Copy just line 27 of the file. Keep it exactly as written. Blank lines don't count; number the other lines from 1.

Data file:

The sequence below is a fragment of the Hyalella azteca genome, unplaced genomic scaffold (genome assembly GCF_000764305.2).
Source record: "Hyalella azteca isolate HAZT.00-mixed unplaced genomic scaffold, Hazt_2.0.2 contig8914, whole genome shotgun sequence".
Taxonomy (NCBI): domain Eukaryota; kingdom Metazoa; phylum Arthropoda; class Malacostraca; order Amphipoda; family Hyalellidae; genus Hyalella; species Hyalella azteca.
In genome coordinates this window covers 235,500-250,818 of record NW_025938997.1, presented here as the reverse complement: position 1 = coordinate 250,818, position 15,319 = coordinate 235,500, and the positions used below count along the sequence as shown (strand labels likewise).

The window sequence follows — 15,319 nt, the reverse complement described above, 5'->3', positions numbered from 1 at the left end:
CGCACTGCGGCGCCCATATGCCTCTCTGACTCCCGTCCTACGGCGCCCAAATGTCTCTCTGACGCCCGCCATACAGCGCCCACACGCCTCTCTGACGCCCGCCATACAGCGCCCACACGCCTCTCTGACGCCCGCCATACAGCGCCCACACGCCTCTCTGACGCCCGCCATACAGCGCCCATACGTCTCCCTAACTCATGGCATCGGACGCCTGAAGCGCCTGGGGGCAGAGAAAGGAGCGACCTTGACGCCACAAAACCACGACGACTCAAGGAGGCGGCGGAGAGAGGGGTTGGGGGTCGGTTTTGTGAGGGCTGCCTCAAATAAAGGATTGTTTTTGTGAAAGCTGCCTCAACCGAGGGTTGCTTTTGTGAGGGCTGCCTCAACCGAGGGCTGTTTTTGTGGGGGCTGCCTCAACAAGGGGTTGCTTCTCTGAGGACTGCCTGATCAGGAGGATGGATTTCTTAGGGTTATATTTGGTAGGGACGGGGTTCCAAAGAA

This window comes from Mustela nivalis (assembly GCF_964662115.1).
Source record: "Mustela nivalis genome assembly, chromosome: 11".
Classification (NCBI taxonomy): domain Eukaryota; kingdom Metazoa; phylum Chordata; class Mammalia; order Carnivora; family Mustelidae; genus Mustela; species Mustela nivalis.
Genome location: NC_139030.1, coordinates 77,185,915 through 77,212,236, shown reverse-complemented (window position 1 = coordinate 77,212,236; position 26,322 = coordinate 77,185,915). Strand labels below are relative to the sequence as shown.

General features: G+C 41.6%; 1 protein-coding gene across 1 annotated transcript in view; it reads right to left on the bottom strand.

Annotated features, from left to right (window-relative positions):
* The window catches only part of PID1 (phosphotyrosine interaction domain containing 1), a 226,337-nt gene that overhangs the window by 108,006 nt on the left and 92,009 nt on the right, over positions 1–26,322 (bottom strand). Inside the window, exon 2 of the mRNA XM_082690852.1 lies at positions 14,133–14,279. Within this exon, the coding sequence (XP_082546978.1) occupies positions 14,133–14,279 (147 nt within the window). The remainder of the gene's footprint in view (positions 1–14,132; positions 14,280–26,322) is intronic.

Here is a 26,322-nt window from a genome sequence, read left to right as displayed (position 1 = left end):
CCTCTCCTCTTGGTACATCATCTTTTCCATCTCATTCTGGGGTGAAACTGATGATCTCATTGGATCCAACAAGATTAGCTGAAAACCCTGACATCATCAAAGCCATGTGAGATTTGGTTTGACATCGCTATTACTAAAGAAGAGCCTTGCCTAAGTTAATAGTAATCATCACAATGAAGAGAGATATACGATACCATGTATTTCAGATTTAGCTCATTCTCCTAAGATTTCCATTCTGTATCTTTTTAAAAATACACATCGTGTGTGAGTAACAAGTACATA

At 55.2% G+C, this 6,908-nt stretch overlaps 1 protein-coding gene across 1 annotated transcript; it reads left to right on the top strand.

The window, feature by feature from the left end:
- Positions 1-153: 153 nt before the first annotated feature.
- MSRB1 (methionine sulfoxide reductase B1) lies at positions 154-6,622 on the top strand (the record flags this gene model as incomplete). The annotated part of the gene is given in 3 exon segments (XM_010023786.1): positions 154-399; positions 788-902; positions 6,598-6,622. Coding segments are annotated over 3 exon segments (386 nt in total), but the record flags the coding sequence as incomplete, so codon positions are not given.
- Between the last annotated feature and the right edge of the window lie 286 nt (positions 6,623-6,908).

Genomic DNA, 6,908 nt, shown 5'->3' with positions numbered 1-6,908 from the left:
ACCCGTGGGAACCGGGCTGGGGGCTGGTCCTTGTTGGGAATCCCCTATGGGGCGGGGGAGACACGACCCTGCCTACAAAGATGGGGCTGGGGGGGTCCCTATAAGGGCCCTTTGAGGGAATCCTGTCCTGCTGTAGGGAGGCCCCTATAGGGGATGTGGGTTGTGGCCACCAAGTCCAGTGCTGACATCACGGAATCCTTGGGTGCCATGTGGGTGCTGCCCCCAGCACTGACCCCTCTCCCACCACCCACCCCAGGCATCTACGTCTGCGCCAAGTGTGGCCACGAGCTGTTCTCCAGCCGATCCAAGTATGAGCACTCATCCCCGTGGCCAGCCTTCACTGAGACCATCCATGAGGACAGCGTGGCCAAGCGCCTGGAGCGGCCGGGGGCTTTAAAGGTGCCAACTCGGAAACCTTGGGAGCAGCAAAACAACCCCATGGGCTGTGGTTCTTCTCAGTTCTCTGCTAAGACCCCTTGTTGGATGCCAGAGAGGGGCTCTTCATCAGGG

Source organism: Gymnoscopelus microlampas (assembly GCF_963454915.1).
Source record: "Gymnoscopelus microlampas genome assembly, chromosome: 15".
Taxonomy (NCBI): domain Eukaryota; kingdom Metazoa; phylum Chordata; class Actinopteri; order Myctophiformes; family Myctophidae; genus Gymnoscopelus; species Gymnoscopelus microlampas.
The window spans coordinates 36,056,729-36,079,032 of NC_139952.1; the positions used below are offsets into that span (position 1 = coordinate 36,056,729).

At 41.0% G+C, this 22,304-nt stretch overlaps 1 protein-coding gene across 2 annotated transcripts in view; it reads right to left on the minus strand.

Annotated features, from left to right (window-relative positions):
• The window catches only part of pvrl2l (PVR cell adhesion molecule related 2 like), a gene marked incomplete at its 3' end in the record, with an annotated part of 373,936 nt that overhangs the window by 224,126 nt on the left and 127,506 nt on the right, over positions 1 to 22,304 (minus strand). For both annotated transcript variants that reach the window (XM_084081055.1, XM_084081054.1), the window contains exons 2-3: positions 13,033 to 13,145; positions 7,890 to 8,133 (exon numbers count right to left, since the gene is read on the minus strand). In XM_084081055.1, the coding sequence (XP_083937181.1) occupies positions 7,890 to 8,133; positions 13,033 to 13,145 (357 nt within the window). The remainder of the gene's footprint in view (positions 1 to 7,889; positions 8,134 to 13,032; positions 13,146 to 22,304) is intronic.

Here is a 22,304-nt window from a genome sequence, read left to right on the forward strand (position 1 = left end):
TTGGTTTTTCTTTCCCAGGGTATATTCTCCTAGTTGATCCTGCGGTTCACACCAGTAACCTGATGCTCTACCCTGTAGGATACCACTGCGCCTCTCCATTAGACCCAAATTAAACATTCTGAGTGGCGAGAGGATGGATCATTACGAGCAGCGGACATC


At 41.0% G+C, this 22,304-nt stretch overlaps 1 protein-coding gene across 2 annotated transcripts in view; it reads right to left on the minus strand.